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Messages - oldgroundhog

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General Discussion / Re: Lodging in Bar Harbor
« on: February 13, 2009, 07:50:46 pm »
Register at  This is a worldwide website of families that host touring cyclists in their homes.  Once you register to be a host, you can access any family you want to stay with across the USA or world while you cycle.  I just checked and there is a family in Ellsworth, ME which is the entrance to Bar Harbor.  I've stayed with many host families over the past years while cycling North America.  All have been wonderful experiences!    GROUNDHOG

Gear Talk / New 29er Bikes
« on: October 17, 2007, 07:13:46 pm »
Buying a new bike to ride the Great Divide in '08 and getting a lot of buzz that the new 29er bikes are now the best way to go for mountain bike touring.

Was wondering if anyone has ridden with this new bike style.  Seems like the larger wheels of a 29er would give the bike better handling overall.

GPS & Digital Data Discussion / Tracking Elevation
« on: November 01, 2006, 04:26:39 pm »
Is anyone aware of a GPS system or any other product on the market that will track and record elevation gain or loss?  

Thanks,  Groundhog

Routes / Jasper to Missoula
« on: May 09, 2008, 10:48:49 pm »
I rode this last summer as part of a tour North to Alaska.  The ride from Radium Hot Springs, BC to Banff and then into Jasper on the Icefields Parkway is absolutely beautiful.  

Numerous campgrounds exist, but are expensive in Canada.  $20-24 per night was typical.  Only one campground had bear boxes. I typically hung food each night.  Yes, bears are prevalent, but never had a problem.  

Climbs aren't steep, but are long on the Icefield Parkway.  Bow Pass and Sunwapta Pass are the two most difficult.  I typically carried three days of food in this section and glad I did.

Jasper was a tourist town with railway service. This may be an option for getting there.  

Hope this helps.  This is really a beautiful tour if you have good weather.   Enjoy!


Routes / From Newport (WA) or Sandpoint to Lewiston (ID)
« on: March 06, 2008, 06:44:38 pm »
Hi Bas,

Last September I rode across Washington State and N. Idaho into Sandpoint, down to Coeur d'Alene and back to Spokane. N. Idaho is quite scenic along the Rivers Passage.  Stop in at the Priest River Campground near Newport, a beautiful place. They have a designated bicycle camp area for $3.   The roads are hilly, but not mountainous.  Shoulders range to none to 2'.  I was surprised to find N. Idaho quite sparse with few trees.  Mostly vast wheat farms.  Traffic is quite heavy around towns, but thins out when leaving.  Have a great trip.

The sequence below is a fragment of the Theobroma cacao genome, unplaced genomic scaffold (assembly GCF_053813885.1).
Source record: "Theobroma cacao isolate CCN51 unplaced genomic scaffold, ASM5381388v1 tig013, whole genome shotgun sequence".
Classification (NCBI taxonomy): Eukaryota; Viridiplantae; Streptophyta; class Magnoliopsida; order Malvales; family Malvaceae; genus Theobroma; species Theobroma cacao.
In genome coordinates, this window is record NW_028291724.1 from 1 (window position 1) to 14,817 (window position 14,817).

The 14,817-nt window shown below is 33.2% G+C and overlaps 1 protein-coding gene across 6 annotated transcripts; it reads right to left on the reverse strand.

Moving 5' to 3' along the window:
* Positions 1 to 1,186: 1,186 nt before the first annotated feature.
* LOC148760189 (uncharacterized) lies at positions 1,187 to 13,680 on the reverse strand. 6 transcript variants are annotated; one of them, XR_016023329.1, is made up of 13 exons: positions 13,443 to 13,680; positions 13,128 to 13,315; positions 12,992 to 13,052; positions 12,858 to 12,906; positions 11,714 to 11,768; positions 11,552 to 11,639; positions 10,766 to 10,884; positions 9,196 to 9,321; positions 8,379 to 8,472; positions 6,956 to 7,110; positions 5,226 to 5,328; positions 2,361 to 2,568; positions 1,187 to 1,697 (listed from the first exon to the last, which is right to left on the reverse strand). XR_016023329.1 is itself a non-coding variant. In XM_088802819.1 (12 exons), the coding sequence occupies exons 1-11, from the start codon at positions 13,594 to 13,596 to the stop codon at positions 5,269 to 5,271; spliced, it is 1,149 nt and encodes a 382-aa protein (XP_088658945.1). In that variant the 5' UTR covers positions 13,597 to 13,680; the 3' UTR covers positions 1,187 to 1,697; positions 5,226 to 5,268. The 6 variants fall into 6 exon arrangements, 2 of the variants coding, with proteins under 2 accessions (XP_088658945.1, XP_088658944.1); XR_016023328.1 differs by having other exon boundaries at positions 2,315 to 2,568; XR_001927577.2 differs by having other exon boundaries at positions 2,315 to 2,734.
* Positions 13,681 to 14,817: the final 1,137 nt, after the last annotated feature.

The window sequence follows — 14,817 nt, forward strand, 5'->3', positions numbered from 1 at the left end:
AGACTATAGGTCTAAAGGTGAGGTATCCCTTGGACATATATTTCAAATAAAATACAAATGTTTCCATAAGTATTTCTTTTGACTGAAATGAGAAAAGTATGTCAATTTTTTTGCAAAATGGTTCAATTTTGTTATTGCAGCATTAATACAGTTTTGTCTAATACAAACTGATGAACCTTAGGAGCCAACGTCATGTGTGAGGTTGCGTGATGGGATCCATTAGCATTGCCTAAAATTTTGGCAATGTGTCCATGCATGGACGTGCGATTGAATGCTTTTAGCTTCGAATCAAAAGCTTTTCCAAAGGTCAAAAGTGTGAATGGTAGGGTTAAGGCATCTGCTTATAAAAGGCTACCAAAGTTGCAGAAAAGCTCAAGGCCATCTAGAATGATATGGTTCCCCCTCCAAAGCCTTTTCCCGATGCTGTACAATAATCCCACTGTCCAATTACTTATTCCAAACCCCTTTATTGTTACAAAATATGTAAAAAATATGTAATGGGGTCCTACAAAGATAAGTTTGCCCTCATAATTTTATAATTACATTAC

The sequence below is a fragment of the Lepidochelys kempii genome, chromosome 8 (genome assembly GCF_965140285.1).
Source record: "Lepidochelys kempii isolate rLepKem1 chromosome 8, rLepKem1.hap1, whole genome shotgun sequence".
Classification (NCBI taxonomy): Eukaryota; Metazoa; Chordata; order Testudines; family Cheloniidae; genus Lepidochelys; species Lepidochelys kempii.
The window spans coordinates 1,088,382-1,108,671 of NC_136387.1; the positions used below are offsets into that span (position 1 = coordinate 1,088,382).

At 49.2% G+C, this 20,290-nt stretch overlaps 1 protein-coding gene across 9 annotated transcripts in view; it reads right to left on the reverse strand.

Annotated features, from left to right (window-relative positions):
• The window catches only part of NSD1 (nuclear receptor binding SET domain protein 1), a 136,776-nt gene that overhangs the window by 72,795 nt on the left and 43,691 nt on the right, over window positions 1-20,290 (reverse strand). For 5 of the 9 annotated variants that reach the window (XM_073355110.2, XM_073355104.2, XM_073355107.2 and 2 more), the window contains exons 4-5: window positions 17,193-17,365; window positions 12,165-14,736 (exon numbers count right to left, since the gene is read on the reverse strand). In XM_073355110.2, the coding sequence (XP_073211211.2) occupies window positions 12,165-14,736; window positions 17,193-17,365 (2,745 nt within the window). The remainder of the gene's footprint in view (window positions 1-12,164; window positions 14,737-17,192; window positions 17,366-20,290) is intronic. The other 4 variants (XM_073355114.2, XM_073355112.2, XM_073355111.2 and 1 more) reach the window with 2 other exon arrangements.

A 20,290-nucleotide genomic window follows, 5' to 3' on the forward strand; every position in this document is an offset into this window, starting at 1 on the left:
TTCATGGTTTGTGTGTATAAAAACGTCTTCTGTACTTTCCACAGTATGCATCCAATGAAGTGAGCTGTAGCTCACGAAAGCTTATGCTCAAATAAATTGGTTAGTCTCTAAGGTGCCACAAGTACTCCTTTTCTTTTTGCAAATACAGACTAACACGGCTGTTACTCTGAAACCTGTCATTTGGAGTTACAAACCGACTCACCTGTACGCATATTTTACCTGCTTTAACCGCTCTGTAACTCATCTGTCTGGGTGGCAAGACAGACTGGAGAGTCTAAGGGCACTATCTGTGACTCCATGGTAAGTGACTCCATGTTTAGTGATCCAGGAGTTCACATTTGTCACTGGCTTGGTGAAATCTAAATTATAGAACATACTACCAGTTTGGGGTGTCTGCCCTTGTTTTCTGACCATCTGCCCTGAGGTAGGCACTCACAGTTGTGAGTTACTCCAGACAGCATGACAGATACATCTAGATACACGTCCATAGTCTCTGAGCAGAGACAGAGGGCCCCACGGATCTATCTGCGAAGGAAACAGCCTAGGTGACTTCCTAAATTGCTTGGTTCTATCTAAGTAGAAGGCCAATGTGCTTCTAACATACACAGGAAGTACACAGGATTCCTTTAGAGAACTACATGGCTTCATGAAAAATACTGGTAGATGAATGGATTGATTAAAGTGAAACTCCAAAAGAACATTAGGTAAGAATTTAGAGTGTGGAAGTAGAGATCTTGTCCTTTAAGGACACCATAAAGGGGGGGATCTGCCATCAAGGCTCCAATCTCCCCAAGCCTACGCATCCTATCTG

General Discussion / Speaking of Tires
« on: April 23, 2008, 05:53:10 pm »
For riding the Great Divide, can anyone say about how many miles I can expect to get on a set of WTB Exiwolf tires 2.3"?

Guess I will need to send a extra pair to a PO stop somewhere on the trail for change out, but wondering where to send them.   Thanks!

General Discussion / What to buy??? Bent or straight up???
« on: May 09, 2008, 05:47:54 pm »
If you plan to ride the North Star this summer via Stratus XP, I could offer a few tips from last years ride on my Stratus.  I posted no online journal. You can reach me at if interested in route or bike info on how the recumbent handled.


General Discussion / What to buy??? Bent or straight up???
« on: April 19, 2008, 11:17:48 pm »
I've toured 15,000 miles now on a Rans Stratus LWB recumbent.  It handles great and is most comfortable, easily allowing long mileage days.

Took a 5,033 mile ride last summer through Canada and Alaska on it.  Did well on light gravel, and the dirt roads.

All LWB recumbents have inherent poor handling characterists in the 3-4 mph range due to the 'tiller effect'.  But climbing was never a issue, even on the final 14% grade of the 'Top of the World Highway' leaving Dawson City, Yukon.

Recumbents are not for everyone.  However I've found the comfort of a plush seat and leaning against a back rest makes marathon touring a joy.

I use Arkel rear panniers along with a Rans mid-ship rack to even out the load.

If close enough to a recumbent dealer, check out several models.  For long distance touring, I'd stay with a LWB model however instead of a SWB for stability.

Hope this helps.  

General Discussion / Eating on Tour
« on: March 15, 2008, 04:16:12 pm »
After 20,000 miles of touring, I'm ready for something NEW to eat on the road beside macaroni/cheese and Lipton side dishes for a evening meal.  

So let me ask my fellow touring cyclists if you could share a few of your favorite recipes.  Many Thanks!

General Discussion / Great Divide - The right bike?
« on: September 19, 2007, 04:32:25 pm »
With 15,000 miles of self-contained road touring, it's time for a change.

Would like opinions from those who have spent time mountain biking on the Great Divide as to what bike works best on this trek with recommended components.

I'm leaning toward panniers instead of a BOB.  Right choice?

General Discussion / First timer -tough decision
« on: February 19, 2007, 11:27:42 pm »
Wow... take a breath dude!

I've taken two cross-country tours of 4,500 and 4,700 miles, along with a half dozen short tours of ~1,200 miles each.  Enjoy each day and savor the TOUR.  The destination is of no value when you get home and did nothing but ride all day.  Will your family and friends be impressed by a 90 mile/day average?  Not nearly so much as coming back with stories of meeting 'Lazy Louie', or 'Wolf River Bob'.  

My suggestion is whittle your first tour to a managable mile number in order to "meet the locals" along the way.  Go out of your way to talk with the waitress at the 'Corner Cafe'. You'll come home with amazing stories that will forever be imbedded in your memory bank.  ENJOY the ride!

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